First, you can buy tickets directly from the show’s website/online box office. You’ll be paying full price, but if it’s a show you’re dying to see, you’ll at least know you’re guaranteed to see it. If you’re looking to cut the cost a bit, you can check out eBay or Craigslist. Make sure to read the listing thoroughly and, if you’re doing Craigslist, pay with PayPal. I like to think that I have pretty good radar for scammers, but you never know — and with PayPal, if you do end up getting scammed, you’ll get refunded.
A second excellent money-saving option is the TKTS booth. You can only buy tickets the day of for evening shows and the day before for matinees, but the tickets are discounted up to 50%. They have a couple locations in the city, and I recommend going to the South Street Seaport one to avoid the long line you’ll find at the Times Square booth.
There are a few caveats to this choice. First, super popular shows will very likely not pop up for purchase here. You can check the TKTS website and browse through shows to see how frequently discounted tickets are offered. Second, the seats they have available are, more often than not, orchestra seats. This is great because yay! awesome seats, but it could also mean that you pay more per ticket than something regular-price in the balcony. I opted to get discounted orchestra seats for Once from TKTS, but I could have saved about $15 by buying a regular-priced balcony seat. Because I was more interested in seeing the show than saving a few bucks, it wasn’t a big deal. Decide what’s most important to you — seats closer to the stage or cost — and go from there.
Another option is to rush or do standing room only (SRO). You can get greatly discounted seats (or, y’know, standing area) to see the show, but it does require a bit of a gamble. It’s not guaranteed that you’ll get a ticket, and it may require some line-waiting. This really isn’t the best option for someone visiting New York, since you probably have limited time and, as I mentioned, there’s a chance you won’t get a ticket at all. But if your trip happens to be during a slightly less-busy season and it’s the middle of the week, you could get lucky. Each show has a different policy, so if you’d like some more information on rush, student rush, and SRO tickets, check out this great article on Playbill and/or check the website for the show you’re interested in rushing.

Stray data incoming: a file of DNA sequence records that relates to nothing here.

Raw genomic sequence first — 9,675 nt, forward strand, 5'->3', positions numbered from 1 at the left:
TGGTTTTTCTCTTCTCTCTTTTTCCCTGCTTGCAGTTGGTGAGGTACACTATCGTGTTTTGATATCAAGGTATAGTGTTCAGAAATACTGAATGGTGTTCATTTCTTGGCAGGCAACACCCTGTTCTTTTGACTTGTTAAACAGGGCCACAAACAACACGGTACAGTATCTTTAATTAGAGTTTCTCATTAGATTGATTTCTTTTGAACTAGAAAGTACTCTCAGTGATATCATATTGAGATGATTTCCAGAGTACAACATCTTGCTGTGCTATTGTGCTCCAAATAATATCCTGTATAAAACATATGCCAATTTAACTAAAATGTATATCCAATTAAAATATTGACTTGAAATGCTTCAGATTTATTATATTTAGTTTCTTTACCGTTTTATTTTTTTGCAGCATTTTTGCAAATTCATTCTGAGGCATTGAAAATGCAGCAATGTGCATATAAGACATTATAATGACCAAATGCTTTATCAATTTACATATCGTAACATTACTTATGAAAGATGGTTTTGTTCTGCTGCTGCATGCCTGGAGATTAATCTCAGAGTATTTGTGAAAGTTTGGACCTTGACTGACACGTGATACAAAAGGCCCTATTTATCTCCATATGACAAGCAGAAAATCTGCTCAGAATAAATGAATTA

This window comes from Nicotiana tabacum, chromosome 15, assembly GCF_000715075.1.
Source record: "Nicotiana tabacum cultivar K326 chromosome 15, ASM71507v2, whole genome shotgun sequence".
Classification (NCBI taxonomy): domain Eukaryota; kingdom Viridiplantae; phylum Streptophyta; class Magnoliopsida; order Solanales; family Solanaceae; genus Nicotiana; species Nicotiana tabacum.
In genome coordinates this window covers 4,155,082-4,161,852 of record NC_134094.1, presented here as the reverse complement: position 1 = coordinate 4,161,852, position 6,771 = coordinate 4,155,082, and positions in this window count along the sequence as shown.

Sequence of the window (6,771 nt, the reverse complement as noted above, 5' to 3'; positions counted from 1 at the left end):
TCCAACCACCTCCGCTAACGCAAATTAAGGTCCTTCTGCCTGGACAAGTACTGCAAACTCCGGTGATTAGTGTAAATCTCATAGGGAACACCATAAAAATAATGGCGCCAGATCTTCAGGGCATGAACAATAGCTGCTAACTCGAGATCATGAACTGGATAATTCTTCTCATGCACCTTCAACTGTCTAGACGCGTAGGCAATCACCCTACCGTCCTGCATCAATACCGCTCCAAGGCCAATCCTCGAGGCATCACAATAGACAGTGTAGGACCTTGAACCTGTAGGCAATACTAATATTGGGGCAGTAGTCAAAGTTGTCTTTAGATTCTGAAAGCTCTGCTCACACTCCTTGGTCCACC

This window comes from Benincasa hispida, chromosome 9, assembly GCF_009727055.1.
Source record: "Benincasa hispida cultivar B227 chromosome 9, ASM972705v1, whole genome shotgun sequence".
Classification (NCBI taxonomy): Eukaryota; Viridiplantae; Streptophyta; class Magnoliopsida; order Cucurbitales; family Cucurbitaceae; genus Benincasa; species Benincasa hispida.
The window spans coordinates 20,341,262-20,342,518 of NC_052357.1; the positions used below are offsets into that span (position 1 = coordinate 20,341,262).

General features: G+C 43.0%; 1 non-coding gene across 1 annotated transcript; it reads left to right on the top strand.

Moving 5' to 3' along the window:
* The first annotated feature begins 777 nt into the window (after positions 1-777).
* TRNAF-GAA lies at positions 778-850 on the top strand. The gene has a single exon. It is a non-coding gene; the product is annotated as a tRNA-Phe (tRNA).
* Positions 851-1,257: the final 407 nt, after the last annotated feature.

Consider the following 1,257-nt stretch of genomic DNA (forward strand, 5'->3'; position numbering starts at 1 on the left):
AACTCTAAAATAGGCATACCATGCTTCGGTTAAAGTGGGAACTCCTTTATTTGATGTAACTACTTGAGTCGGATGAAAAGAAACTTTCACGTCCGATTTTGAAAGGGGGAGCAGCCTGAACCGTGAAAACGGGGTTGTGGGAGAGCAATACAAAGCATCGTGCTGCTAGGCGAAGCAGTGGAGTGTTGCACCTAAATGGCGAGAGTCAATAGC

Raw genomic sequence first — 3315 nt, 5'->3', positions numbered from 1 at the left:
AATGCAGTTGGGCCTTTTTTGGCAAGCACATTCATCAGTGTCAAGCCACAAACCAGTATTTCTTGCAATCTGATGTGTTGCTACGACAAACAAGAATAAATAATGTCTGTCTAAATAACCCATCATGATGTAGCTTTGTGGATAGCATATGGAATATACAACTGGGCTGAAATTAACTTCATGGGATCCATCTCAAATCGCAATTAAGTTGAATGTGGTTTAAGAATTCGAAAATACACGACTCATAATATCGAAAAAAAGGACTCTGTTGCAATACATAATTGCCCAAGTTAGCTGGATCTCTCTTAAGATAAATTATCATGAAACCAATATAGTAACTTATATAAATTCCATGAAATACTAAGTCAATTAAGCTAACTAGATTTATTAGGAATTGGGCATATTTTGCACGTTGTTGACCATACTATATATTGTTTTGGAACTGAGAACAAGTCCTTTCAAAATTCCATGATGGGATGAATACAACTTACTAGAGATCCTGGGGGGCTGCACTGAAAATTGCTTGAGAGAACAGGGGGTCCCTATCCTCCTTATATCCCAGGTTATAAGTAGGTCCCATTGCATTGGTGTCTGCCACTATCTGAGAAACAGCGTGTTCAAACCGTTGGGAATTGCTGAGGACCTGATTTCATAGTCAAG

Last, you can always see if someone is selling tickets outside the theater the night of the show. I’ve never done this myself, and I can’t say I know anyone who has…so buy at your own risk.
8. Don’t be afraid to throw plans out the window and just wander.
For me, NYC is all about the neighborhoods. Whether it’s Greenpoint coffee houses, East Village holes in the wall or random tucked away parks, just wandering always seems to uncover something interesting in NYC.
PREACH. Although you might be tempted to plan every single moment of your trip in New York, just don’t. Allow yourself the time to explore and adventure through the city with no particular goal in mind. New York City is incredibly dense, and if you meander only five blocks you’re going to find something cool. The city is so beautiful to walk through and it’s wonderful to just take it all in at your own pace and make your own little NYC discoveries.
Have you ever visited or lived in New York, and would you want to visit either for the first time or again in the future? Anyone out there with some more great NYC tips? If you’re dreaming up a trip to New York, what tips do you think will be most helpful?
I’ll be posting the rest of my photos from my trip on Friday. Wheeee, stay tuned! 🙂
NYC MTA website